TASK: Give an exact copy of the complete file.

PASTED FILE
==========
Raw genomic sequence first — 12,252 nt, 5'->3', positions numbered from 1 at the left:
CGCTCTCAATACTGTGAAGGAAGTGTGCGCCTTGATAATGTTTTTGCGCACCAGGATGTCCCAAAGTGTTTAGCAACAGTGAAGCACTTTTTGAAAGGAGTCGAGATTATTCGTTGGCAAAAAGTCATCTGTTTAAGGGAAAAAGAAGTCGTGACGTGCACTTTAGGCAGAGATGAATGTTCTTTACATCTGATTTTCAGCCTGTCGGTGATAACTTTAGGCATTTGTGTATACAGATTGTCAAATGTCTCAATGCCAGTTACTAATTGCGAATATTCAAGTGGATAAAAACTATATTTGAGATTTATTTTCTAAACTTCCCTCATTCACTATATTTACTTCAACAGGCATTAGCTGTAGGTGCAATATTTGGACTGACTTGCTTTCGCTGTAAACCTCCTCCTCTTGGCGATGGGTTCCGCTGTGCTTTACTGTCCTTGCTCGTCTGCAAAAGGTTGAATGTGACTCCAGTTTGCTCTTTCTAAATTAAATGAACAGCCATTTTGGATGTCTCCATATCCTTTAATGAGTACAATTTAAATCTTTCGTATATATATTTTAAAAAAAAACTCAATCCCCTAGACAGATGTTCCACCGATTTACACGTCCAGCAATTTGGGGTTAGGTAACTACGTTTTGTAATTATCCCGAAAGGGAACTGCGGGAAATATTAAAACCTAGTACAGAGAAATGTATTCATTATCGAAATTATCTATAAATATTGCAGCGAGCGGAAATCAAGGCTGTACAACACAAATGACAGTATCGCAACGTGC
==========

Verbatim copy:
Raw genomic sequence first — 12,252 nt, 5'->3', positions numbered from 1 at the left:
CGCTCTCAATACTGTGAAGGAAGTGTGCGCCTTGATAATGTTTTTGCGCACCAGGATGTCCCAAAGTGTTTAGCAACAGTGAAGCACTTTTTGAAAGGAGTCGAGATTATTCGTTGGCAAAAAGTCATCTGTTTAAGGGAAAAAGAAGTCGTGACGTGCACTTTAGGCAGAGATGAATGTTCTTTACATCTGATTTTCAGCCTGTCGGTGATAACTTTAGGCATTTGTGTATACAGATTGTCAAATGTCTCAATGCCAGTTACTAATTGCGAATATTCAAGTGGATAAAAACTATATTTGAGATTTATTTTCTAAACTTCCCTCATTCACTATATTTACTTCAACAGGCATTAGCTGTAGGTGCAATATTTGGACTGACTTGCTTTCGCTGTAAACCTCCTCCTCTTGGCGATGGGTTCCGCTGTGCTTTACTGTCCTTGCTCGTCTGCAAAAGGTTGAATGTGACTCCAGTTTGCTCTTTCTAAATTAAATGAACAGCCATTTTGGATGTCTCCATATCCTTTAATGAGTACAATTTAAATCTTTCGTATATATATTTTAAAAAAAAACTCAATCCCCTAGACAGATGTTCCACCGATTTACACGTCCAGCAATTTGGGGTTAGGTAACTACGTTTTGTAATTATCCCGAAAGGGAACTGCGGGAAATATTAAAACCTAGTACAGAGAAATGTATTCATTATCGAAATTATCTATAAATATTGCAGCGAGCGGAAATCAAGGCTGTACAACACAAATGACAGTATCGCAACGTGC